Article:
America's Real Merchant Prince Mickey Drexler

Dots| The tidbits of “Mickey is the real deal. He is the Steve Jobs of retail,” says designer Andy Spade, who teamed up with Drexler on the Liquor Store, a stand-alone pet project of a men’s store opened in 2008. “He knows exactly what to buy high and what to buy low. He knows what consumers want, he surrounds himself with smart people and, above all, he’s close to the product.” interview with Mickey Drexler remind us that Ralph Lauren’s not the only Bronx-born merchant prince to build brands representing the American dream.

Drexler’s done it twice, taking Gap from a $400 million to $14 billion company before receiving a call from board member Steve Jobs that he was going to be fired. Relieved but very angry as Mickey Drexler describes his feels — so intense that he hasn’t been in a Gap store since — the retail maestro turned his visions on J Crew. When Drexler took up the reins in 2003, J. Crew had $609 million in debt and 196 stores. Today, it has 321 stores, less than $50 million in debt and $298 million cash on hand.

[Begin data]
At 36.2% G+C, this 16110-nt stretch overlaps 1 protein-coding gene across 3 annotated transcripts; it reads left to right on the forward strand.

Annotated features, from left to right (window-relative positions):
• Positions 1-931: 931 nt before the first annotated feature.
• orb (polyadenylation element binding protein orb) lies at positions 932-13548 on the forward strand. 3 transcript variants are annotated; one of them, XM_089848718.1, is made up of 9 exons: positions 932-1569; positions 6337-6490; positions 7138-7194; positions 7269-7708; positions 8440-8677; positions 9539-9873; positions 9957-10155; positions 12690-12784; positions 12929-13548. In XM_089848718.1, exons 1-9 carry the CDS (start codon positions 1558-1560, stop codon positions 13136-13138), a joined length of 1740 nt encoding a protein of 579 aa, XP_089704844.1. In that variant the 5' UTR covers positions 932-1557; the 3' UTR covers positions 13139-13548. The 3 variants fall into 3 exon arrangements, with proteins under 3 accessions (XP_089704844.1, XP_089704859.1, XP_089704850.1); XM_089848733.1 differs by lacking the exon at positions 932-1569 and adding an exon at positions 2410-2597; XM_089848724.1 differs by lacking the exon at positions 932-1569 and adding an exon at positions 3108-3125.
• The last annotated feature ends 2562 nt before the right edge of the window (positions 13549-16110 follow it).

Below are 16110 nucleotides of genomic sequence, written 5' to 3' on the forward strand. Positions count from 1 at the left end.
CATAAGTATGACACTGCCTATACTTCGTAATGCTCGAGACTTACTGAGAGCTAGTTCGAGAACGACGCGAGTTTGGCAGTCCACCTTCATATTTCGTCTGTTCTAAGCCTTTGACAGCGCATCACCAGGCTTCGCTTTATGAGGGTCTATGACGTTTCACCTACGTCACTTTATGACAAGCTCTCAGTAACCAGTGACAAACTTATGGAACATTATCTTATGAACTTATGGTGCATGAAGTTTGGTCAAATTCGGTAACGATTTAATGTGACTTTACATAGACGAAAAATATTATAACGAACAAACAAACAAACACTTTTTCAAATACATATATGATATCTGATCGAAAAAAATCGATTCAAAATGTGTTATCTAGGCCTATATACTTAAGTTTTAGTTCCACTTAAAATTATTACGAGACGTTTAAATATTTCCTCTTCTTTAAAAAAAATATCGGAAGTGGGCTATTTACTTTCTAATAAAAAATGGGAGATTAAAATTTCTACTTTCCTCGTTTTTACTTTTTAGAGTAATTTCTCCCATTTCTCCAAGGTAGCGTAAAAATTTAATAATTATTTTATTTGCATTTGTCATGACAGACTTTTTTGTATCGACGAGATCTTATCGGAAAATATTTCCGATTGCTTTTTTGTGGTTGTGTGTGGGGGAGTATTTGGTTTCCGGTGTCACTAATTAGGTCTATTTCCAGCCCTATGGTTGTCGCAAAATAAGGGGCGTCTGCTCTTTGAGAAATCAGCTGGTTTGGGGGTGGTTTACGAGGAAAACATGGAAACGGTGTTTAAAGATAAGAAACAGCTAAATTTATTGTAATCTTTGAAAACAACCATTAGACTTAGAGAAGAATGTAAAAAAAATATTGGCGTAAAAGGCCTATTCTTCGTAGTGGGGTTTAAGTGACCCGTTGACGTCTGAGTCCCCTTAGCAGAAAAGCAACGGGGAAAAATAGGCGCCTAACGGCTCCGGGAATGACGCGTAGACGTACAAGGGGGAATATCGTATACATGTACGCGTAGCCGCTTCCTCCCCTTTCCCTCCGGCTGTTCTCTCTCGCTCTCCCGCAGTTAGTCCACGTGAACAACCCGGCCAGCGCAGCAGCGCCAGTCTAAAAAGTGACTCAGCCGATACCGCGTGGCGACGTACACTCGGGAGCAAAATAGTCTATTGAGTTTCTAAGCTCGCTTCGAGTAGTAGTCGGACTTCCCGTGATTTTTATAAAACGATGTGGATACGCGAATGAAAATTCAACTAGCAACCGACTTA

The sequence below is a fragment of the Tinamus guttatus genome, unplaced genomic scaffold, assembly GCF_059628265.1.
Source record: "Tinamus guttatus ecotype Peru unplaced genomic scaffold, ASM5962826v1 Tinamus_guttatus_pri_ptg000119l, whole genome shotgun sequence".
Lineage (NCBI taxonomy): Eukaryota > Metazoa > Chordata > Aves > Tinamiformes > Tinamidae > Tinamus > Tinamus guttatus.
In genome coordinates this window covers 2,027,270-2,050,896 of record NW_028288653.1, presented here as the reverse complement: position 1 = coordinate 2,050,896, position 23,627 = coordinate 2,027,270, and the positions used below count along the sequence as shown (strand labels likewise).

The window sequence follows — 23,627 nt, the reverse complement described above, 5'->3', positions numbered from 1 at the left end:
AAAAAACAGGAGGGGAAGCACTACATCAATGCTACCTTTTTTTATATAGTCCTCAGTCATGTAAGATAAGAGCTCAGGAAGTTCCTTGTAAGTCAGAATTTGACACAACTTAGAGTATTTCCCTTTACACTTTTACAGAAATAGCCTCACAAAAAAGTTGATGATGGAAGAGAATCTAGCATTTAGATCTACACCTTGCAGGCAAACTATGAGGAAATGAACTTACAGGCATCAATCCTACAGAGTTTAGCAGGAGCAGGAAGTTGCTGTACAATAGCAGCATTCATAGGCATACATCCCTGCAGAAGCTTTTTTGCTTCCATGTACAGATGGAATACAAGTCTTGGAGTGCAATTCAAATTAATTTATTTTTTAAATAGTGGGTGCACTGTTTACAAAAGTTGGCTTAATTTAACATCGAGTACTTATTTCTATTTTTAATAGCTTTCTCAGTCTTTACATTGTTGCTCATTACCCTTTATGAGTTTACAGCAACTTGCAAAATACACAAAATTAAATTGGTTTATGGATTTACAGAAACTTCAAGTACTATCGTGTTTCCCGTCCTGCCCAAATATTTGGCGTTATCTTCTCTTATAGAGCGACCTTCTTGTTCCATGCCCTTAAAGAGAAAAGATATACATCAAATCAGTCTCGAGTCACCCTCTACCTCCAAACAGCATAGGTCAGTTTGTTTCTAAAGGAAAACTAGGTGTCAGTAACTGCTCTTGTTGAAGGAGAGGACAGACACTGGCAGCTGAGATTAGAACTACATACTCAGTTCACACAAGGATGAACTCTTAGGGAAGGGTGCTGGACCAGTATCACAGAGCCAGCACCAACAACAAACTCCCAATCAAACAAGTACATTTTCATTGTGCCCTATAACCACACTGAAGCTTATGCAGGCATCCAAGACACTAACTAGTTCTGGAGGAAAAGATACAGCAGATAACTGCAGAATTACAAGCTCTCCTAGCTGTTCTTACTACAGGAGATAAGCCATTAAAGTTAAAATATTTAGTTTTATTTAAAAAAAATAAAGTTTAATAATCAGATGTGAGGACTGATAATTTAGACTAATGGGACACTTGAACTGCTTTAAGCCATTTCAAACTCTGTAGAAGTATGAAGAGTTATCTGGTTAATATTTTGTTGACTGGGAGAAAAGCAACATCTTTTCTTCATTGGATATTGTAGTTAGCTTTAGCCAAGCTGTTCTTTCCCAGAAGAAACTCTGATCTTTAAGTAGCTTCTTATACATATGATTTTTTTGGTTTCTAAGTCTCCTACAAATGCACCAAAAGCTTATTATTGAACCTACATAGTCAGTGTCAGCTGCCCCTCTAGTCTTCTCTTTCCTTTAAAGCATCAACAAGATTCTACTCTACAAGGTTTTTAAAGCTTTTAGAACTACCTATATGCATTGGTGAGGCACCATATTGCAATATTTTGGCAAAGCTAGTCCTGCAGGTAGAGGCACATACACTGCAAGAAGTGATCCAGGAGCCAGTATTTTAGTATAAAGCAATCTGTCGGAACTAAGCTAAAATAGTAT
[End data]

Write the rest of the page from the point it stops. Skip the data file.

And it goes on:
“Mickey is the real deal. He is the Steve Jobs of retail,” says designer Andy Spade, who teamed up with Drexler on the Liquor Store, a stand-alone pet project of a men’s store opened in 2008. “He knows exactly what to buy high and what to buy low. He knows what consumers want, he surrounds himself with smart people and, above all, he’s close to the product.” Read on in-depth at WSJ’s Mickey Drexler: Retail Therapist.